The Sport of the Summer: How to Train to be a Pickleball Pro By Sara Kooperman & Sydney Rothschild

SCW FitnessSCW Blog

By Sara Kooperman, JD & Sydney Rothschild

Five years ago I didn’t even know what pickleball was, now I play regularly. Over the past few years, pickleball has become one of the fastest growing sports in the United States. According to the Sports & Fitness Industry Association (SFIA), over 8.9 million people played pickleball across the country in 2022 which was nearly double the 4.8 million players reported in 2021. While the game had been on the rise prior to Covid-19, the pandemic definitely helped further spread its popularity as seen in a report by the Association of Pickleball Professionals which found that more than 36.5 million people played pickleball from August 2021 to August 2022. Pickleball is a fast-paced and highly addictive sport that has taken the world by storm. The game combines elements of tennis, badminton, and Ping-Pong making it an accessible sport for players of all ages and skill sets.

Off-Court Pickleball Training
Offering off-court pickleball training is growing in popularity.  Personal training, group exercise sessions and small group training programs are an excellent way to leverage the popularity of this sport.  Connecting with your community while increasing your bottom line revenue will grow your club membership and expand your neighborhood outreach. 

Brief History of Pickleball
While only recently becoming popular, pickleball was actually invented in the summer of 1965 on Bainbridge Island, Washington, by three friends: Joel Pritchard, Bill Bell, and Barney McCallum. Using badminton paddles, a perforated plastic ball, and a modified badminton court they created the foundations of the game. Funnily enough the name took after the Pritchard family’s dog, Pickles, who had the habit of chasing after stray balls and stealing them. Throughout the process of creating the game, the three kept in mind their original purpose: creating a game that the whole family could play together. By 1967, the first permanent pickleball court was built in the backyard of Pritchard’s friend and neighbor, Bob O’Brian. Soon after a corporation was formed to protect the sport in 1972 and in 1975 the National Observer wrote the first article about Pickleball. Over time, the rules became more refined and by 1990 the sport was being played in all 50 states of the U.S.

How One Plays
As someone who is new to the sport myself, I’m still figuring out the rules and understanding the game. For starters, pickleball is played as either singles or (more commonly) doubles. Similar to tennis, a serve starts the game which is hit diagonally crosscourt. After the serve, the ball must bounce before being returned, and then the serving team must let it bounce before hitting the ball back. This is known as the “two bounce” rule. After that, both teams can either volley the ball or play it off a bounce. However, players cannot volley in “the kitchen” which is the seven foot service area (think the area in front of the service line in tennis) on both sides of the court. Players are able to go into the kitchen and hit a ball only once it has bounced. A typical game is played to 11 where participants must win by two. The sport is relatively easy to learn, making it welcoming to newcomers of all ages.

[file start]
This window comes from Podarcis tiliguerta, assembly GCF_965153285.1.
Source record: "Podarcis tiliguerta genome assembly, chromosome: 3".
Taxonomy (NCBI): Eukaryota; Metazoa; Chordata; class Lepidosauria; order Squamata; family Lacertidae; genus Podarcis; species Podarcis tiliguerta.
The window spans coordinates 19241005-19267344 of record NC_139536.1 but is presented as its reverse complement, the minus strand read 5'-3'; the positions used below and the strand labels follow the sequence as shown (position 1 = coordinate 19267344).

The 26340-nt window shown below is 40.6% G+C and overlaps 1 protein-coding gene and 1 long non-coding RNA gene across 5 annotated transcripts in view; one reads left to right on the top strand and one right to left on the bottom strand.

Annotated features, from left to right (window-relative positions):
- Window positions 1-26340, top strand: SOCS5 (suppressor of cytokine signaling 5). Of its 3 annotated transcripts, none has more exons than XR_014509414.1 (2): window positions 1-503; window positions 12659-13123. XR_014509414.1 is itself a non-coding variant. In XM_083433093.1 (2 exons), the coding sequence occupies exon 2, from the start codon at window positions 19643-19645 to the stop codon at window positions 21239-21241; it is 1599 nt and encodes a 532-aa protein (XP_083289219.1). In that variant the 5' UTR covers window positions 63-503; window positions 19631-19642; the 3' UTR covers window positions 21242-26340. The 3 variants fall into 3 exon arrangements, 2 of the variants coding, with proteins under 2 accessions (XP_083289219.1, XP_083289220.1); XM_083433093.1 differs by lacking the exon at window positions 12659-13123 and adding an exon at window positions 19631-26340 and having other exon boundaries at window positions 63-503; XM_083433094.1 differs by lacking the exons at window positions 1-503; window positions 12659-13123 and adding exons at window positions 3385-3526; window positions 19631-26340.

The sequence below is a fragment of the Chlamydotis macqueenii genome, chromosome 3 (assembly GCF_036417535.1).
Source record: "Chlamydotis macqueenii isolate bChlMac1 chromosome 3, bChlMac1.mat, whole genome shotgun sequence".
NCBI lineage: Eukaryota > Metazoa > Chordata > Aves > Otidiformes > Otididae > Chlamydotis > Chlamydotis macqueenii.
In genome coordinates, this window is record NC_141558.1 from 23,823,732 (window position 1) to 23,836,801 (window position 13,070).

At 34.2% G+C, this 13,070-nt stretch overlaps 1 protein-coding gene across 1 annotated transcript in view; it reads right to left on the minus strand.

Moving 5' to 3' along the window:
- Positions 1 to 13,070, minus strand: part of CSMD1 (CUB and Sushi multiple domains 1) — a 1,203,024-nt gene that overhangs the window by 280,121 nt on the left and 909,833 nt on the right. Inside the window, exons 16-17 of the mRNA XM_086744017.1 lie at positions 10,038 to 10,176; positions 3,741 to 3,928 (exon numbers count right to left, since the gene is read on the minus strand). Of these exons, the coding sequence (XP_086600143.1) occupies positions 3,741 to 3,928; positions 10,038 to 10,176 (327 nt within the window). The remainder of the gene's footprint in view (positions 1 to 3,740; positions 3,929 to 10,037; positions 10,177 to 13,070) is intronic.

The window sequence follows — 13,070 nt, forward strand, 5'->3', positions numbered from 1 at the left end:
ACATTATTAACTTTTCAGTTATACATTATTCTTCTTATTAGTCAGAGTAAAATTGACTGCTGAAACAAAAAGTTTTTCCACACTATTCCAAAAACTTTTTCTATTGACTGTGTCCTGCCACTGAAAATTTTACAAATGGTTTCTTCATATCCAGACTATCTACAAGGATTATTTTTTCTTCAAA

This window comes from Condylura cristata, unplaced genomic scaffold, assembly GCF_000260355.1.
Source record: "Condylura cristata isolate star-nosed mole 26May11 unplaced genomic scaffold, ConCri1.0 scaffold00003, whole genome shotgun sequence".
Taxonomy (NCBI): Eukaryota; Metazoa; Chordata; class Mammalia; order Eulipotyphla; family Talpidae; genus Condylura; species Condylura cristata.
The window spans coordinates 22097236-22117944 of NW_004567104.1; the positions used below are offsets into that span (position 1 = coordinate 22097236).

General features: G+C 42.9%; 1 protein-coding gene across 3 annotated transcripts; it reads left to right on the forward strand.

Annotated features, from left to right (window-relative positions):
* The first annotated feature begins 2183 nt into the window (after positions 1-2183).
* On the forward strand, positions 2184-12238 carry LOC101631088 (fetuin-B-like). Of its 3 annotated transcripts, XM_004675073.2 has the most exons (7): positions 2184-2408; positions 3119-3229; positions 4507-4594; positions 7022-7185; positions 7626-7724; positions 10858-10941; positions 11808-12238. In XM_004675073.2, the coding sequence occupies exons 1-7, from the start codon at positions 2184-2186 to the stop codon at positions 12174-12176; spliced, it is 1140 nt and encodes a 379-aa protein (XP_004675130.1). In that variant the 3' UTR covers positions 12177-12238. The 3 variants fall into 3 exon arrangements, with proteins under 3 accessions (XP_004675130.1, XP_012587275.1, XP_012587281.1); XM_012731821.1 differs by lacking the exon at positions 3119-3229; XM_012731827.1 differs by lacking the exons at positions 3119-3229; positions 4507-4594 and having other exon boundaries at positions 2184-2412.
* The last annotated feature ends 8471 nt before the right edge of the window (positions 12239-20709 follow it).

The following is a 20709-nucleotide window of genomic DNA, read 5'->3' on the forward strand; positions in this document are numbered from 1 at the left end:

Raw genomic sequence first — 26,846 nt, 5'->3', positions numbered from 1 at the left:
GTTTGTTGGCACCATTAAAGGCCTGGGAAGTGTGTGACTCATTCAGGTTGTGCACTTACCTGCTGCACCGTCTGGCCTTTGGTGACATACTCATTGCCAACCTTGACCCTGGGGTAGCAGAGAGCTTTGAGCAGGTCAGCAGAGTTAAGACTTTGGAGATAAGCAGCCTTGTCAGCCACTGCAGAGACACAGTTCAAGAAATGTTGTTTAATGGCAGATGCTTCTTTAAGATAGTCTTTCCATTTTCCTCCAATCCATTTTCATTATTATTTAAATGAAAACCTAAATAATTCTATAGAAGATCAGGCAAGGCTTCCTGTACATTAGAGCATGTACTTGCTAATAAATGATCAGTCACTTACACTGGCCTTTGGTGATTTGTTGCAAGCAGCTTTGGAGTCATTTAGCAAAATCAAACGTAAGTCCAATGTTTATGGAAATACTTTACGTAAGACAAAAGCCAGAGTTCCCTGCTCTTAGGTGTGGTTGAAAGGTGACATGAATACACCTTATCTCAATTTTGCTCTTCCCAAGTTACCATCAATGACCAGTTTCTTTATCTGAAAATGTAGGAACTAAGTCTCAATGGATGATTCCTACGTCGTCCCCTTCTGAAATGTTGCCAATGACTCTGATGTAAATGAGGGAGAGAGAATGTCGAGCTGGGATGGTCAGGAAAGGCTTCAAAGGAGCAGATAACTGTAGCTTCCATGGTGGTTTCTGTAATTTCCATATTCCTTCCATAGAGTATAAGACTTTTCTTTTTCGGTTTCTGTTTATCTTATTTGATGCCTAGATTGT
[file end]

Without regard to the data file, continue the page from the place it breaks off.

Health Benefits            
Besides being a competitive and entertaining game, pickleball offers numerous health benefits. The sport is a full-body workout that incorporates elements of cardiovascular exercise, strength training, and agility. It is estimated that a single game of pickleball can burn up to 600 calories per hour, making it a great way to lose weight while being social. Pickleball is also an aerobic exercise which means it helps lung functionality, control of blood sugar levels, regulation of blood pressure, and improve cardiovascular conditioning. Pickleball is also a low-impact sport that puts less pressure on your joints and muscles. Compared to tennis courts, pickle’s 44-foot by 20-foot court enables players to not have to travel far to keep the ball in play which reduces the strain on knees, hips, and ankles. Additionally, pickleball is great for one’s heart health. In fact, a study showed that playing pickleball may lower a person’s risk of heart disease by positively changing risk factors such as cholesterol levels and blood pressure. It is also an excellent stress reliever as aerobic activities like pickleball cause the body to release endorphins (also known as feel good neurotransmitters) that help relieve stress as well as anxiety.

Strength Building Exercises
Despite the social component and health benefits of pickleball, we all know that at the end of the day we all want to crush our opponents as this is a competitive game after all! The best way to get extra power on the court is to get stronger off it through strength training exercises. Pickleball is a great workout, but it is not the most efficient way to build muscle which is why strength training is so important. There are three main benefits of strength training for pickleball players:

  1. Power Increasing Performance – building up muscles and one’s overall strength means you are then able to hit the ball harder. Increasing not only strength in shots but confidence on the court as well.
  2. Boosted Speed and Endurance – stronger muscles also can lead to faster running and more endurance to get every shot. Running and hitting become easier, enabling you to keep doing them for longer.
  3. Lower Risk for Injuries – strengthening muscles also strengthens bones, tendons, and ligaments which makes your joints less vulnerable to injury.

There are many ways to build strength from bodyweight exercises such as squats, push-ups, and sit-ups to gym equipment exercises that utilize dumbbells, barbells, kettlebells, or cable machines. The key to strength training is finding a routine that works for you and keeping with it as even a few simple exercises can create a huge difference in your pickleball game. Here are five of some of the best strength training exercises for pickleball players: